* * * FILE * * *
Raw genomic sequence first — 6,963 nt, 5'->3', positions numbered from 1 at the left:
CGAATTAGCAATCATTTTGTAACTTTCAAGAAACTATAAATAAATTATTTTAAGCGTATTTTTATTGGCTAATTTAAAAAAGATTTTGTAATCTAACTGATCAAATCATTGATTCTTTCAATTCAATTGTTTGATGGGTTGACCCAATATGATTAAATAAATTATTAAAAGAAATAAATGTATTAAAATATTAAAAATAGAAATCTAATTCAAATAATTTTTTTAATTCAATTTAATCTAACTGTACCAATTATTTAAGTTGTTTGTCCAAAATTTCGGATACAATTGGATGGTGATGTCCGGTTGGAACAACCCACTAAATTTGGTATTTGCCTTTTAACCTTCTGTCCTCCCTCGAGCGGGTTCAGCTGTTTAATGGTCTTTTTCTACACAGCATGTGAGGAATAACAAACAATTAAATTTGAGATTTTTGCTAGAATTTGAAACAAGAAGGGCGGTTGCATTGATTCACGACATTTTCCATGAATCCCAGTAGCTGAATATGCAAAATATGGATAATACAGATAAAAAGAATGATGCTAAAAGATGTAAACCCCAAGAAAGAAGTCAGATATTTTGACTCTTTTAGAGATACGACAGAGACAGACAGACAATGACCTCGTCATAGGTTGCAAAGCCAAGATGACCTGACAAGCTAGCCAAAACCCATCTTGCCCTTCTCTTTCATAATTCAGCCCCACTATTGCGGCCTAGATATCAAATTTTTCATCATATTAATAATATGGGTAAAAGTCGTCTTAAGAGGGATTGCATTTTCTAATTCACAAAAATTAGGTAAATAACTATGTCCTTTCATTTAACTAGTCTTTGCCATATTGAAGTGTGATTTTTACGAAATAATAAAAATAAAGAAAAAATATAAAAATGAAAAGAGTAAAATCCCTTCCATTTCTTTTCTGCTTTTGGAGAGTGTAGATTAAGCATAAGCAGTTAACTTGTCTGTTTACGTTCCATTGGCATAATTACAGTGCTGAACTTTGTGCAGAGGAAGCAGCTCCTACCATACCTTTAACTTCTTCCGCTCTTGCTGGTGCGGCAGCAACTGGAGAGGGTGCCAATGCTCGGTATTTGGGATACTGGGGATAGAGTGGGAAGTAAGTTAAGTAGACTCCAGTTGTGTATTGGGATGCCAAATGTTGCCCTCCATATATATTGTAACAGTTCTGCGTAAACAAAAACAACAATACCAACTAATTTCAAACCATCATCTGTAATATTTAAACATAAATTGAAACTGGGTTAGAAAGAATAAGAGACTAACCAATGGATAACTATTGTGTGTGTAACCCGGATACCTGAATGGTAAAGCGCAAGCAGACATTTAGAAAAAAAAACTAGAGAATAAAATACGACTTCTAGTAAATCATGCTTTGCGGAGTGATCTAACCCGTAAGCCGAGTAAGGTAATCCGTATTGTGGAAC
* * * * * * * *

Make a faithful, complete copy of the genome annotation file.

Raw genomic sequence first — 6,963 nt, 5'->3', positions numbered from 1 at the left:
CGAATTAGCAATCATTTTGTAACTTTCAAGAAACTATAAATAAATTATTTTAAGCGTATTTTTATTGGCTAATTTAAAAAAGATTTTGTAATCTAACTGATCAAATCATTGATTCTTTCAATTCAATTGTTTGATGGGTTGACCCAATATGATTAAATAAATTATTAAAAGAAATAAATGTATTAAAATATTAAAAATAGAAATCTAATTCAAATAATTTTTTTAATTCAATTTAATCTAACTGTACCAATTATTTAAGTTGTTTGTCCAAAATTTCGGATACAATTGGATGGTGATGTCCGGTTGGAACAACCCACTAAATTTGGTATTTGCCTTTTAACCTTCTGTCCTCCCTCGAGCGGGTTCAGCTGTTTAATGGTCTTTTTCTACACAGCATGTGAGGAATAACAAACAATTAAATTTGAGATTTTTGCTAGAATTTGAAACAAGAAGGGCGGTTGCATTGATTCACGACATTTTCCATGAATCCCAGTAGCTGAATATGCAAAATATGGATAATACAGATAAAAAGAATGATGCTAAAAGATGTAAACCCCAAGAAAGAAGTCAGATATTTTGACTCTTTTAGAGATACGACAGAGACAGACAGACAATGACCTCGTCATAGGTTGCAAAGCCAAGATGACCTGACAAGCTAGCCAAAACCCATCTTGCCCTTCTCTTTCATAATTCAGCCCCACTATTGCGGCCTAGATATCAAATTTTTCATCATATTAATAATATGGGTAAAAGTCGTCTTAAGAGGGATTGCATTTTCTAATTCACAAAAATTAGGTAAATAACTATGTCCTTTCATTTAACTAGTCTTTGCCATATTGAAGTGTGATTTTTACGAAATAATAAAAATAAAGAAAAAATATAAAAATGAAAAGAGTAAAATCCCTTCCATTTCTTTTCTGCTTTTGGAGAGTGTAGATTAAGCATAAGCAGTTAACTTGTCTGTTTACGTTCCATTGGCATAATTACAGTGCTGAACTTTGTGCAGAGGAAGCAGCTCCTACCATACCTTTAACTTCTTCCGCTCTTGCTGGTGCGGCAGCAACTGGAGAGGGTGCCAATGCTCGGTATTTGGGATACTGGGGATAGAGTGGGAAGTAAGTTAAGTAGACTCCAGTTGTGTATTGGGATGCCAAATGTTGCCCTCCATATATATTGTAACAGTTCTGCGTAAACAAAAACAACAATACCAACTAATTTCAAACCATCATCTGTAATATTTAAACATAAATTGAAACTGGGTTAGAAAGAATAAGAGACTAACCAATGGATAACTATTGTGTGTGTAACCCGGATACCTGAATGGTAAAGCGCAAGCAGACATTTAGAAAAAAAAACTAGAGAATAAAATACGACTTCTAGTAAATCATGCTTTGCGGAGTGATCTAACCCGTAAGCCGAGTAAGGTAATCCGTATTGTGGAAC